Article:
Yet between 2005 and 2016, growth in four of these countries was driven by sectors that do not create quality jobs at scale: mining, construction and forestry (see figure 1).9“World Development Indicators”, World Bank. Countries that have depended on these sectors have eventually seen growth peter out. In Kenya, services played a key role but lacked sufficient domestic linkages.10Anupam Khanna, Phyllis Papadavid, Judith Tyson and Dirk Willem te Velde, “The Role of Services in Economic Transformation – With an Application to Kenya”, Overseas Development Institute Supporting Economic Transformation (ODI SET) Programme, February 2016, https://set.odi.org/the-role-of-services-in-economic-transformation-with-an-application-to-kenya/. In Kenya and Tanzania, manufacturing growth, which is labour intensive, averaged a mere 4 per cent a year. In Rwanda, manufacturing growth averaged 8 per cent in 2015 and 2016, and in Ethiopia it surpassed 18 per cent, but the sector still only accounts for a mere 6 per cent and 5 per cent of each country’s economy, respectively. Uganda has bucked the trend, with manufacturing and services driving growth. With services accounting for 52 per cent of the economy in 2016 and manufacturing only 9 per cent, the service sector is the greatest driver in value terms.
On the employment front, Rwanda significantly increased its share of employment in the industrial sector between 2005 and 2016, potentially on the back of the opening of C&H Garments and other manufacturers that have invested there in recent years. In other countries, the increase in share has been marginal, with Kenya recording a slight decline (see figure 2).11“World Development Indicators”, World Bank.
When it comes to FDI, these five countries still face an estimated FDI shortfall of $3.2 billion per year compared with a key growth period in East Asia’s rapidly industrialising countries.12This calculation is based on the rate of FDI inflows as a share of GDP between 1982 and 1997 (a period of particularly fast growth in East Asia in the run-up to the 1997 crisis) in countries such as China, South Korea and Singapore. FDI levels in this 15-year period were compared with equivalent rates in Eastern Africa between 2002 and 2017. This investment gap is only 28 per cent of the net overseas development assistance ($11.5 billion) received by these five countries in 2016.13“International Development Statistics”, OECD.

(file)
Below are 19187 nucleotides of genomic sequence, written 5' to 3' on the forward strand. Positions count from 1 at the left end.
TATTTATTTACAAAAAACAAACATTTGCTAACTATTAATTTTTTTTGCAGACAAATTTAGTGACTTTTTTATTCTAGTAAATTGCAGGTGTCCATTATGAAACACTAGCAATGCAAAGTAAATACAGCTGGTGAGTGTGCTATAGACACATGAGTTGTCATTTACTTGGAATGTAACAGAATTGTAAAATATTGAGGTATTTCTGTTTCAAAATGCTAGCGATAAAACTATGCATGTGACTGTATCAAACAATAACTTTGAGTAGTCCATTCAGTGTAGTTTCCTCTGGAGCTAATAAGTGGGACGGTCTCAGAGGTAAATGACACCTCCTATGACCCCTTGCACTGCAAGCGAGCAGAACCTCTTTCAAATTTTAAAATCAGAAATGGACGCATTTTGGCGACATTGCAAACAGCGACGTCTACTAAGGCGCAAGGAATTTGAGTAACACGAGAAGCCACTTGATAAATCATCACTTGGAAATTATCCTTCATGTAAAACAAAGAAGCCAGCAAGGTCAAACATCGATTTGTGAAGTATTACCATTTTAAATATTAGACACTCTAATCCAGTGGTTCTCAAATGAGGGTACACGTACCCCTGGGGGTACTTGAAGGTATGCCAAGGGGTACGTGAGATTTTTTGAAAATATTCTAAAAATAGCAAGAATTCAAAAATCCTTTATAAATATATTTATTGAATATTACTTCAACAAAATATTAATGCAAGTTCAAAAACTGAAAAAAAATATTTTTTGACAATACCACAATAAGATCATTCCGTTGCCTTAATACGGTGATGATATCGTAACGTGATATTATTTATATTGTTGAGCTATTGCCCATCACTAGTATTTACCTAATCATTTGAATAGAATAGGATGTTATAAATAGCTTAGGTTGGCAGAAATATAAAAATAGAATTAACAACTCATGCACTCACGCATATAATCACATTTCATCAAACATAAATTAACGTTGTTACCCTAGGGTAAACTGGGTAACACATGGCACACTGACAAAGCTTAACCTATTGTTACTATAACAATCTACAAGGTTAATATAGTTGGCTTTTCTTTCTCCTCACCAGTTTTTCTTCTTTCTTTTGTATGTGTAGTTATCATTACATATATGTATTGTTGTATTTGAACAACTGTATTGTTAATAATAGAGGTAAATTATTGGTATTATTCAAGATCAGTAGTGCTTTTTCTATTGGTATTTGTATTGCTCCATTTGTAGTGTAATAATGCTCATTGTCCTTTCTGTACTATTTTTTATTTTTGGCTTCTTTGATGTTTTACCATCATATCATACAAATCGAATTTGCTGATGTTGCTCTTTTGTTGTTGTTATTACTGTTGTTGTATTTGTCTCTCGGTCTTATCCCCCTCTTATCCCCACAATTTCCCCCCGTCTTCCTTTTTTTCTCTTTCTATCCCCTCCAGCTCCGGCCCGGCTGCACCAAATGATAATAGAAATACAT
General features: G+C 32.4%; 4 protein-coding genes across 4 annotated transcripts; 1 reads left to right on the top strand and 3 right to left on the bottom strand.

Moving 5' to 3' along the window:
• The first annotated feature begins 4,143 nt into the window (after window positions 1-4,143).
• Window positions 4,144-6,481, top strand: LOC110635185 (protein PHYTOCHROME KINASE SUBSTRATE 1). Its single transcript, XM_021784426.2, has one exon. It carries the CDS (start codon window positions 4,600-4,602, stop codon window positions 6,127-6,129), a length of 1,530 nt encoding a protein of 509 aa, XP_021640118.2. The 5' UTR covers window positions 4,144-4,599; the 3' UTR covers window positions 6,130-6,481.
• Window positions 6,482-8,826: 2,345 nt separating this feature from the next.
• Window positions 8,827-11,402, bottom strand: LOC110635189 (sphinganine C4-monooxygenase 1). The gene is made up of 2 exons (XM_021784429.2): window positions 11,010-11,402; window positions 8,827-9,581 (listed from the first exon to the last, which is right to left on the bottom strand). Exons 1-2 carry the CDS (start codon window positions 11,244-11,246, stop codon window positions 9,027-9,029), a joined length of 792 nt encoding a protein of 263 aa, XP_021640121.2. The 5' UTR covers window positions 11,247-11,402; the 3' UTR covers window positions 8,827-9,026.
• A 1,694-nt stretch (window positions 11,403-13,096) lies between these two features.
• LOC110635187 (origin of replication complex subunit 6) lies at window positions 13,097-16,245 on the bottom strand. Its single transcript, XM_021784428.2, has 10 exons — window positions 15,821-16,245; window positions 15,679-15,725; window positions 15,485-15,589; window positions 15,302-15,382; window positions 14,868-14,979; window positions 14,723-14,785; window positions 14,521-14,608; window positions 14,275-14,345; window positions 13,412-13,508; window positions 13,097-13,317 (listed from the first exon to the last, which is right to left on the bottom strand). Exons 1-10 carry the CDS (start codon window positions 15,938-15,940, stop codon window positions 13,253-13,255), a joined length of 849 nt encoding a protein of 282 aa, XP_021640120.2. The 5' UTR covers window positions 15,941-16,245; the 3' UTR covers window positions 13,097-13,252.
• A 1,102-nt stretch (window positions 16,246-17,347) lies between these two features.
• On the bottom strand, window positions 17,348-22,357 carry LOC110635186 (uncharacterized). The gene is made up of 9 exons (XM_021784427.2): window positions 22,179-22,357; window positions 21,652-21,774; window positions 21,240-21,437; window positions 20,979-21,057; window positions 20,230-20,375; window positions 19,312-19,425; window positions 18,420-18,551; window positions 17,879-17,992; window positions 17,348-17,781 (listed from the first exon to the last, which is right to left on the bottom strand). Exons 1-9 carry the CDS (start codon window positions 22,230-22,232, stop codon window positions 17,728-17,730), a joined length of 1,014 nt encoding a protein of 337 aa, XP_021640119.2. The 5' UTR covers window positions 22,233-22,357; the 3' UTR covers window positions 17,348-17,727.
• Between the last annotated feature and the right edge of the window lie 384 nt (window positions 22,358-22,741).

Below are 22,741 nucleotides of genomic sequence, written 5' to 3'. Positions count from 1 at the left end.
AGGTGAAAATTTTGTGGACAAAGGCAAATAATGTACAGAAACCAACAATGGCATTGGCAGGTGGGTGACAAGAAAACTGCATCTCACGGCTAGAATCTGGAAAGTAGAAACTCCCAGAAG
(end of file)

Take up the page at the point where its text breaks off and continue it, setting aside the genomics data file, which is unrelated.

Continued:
All in all, Eastern Africa has yet to shift its drivers of growth to inclusive, job-creating, high-productivity sectors. Hence, economic transformation is now a top priority for most governments in the region.
Three Policies for Economic Transformation
To achieve economic transformation, it is essential to get three policy areas right:
trade policy and regional integration;
investment promotion; and
market-based sector development.
These are the main tools governments have at their disposal to set the enabling environment for the development of transformative and inclusive sectors such as agriculture, manufacturing and tradable services. They can help governments alleviate market failures; address government limitations; enable market linkages and connections to regional, continental and global value chains; and guide strategic private investment so it can spur inclusive growth. Other policies, such as monetary, fiscal, labour and others, are important but less crucial to countries’ ability to achieve economic transformation and industrialisation.
Trade Policy and Regional Integration
Trade policy and efforts at regional integration have arguably gained most attention and made most progress in Eastern Africa. The region’s embrace of trade and regional integration is exemplified by the East African Community (EAC) Common Market, which was launched in 2010 on the back of the Customs Union in 2005.14The East African Community is a regional economic community composed of Burundi, Kenya, Rwanda, South Sudan, Tanzania and Uganda. The emphasis in the EAC has been on making trade easier. A number of one-stop border posts have been opened, leading to a 62 per cent reduction in the time taken to pass through major borders.15“Challenges and Progress on Trade and Investment in East Africa”, TradeMark East Africa, presentation to Wilton Park conference, June 2017.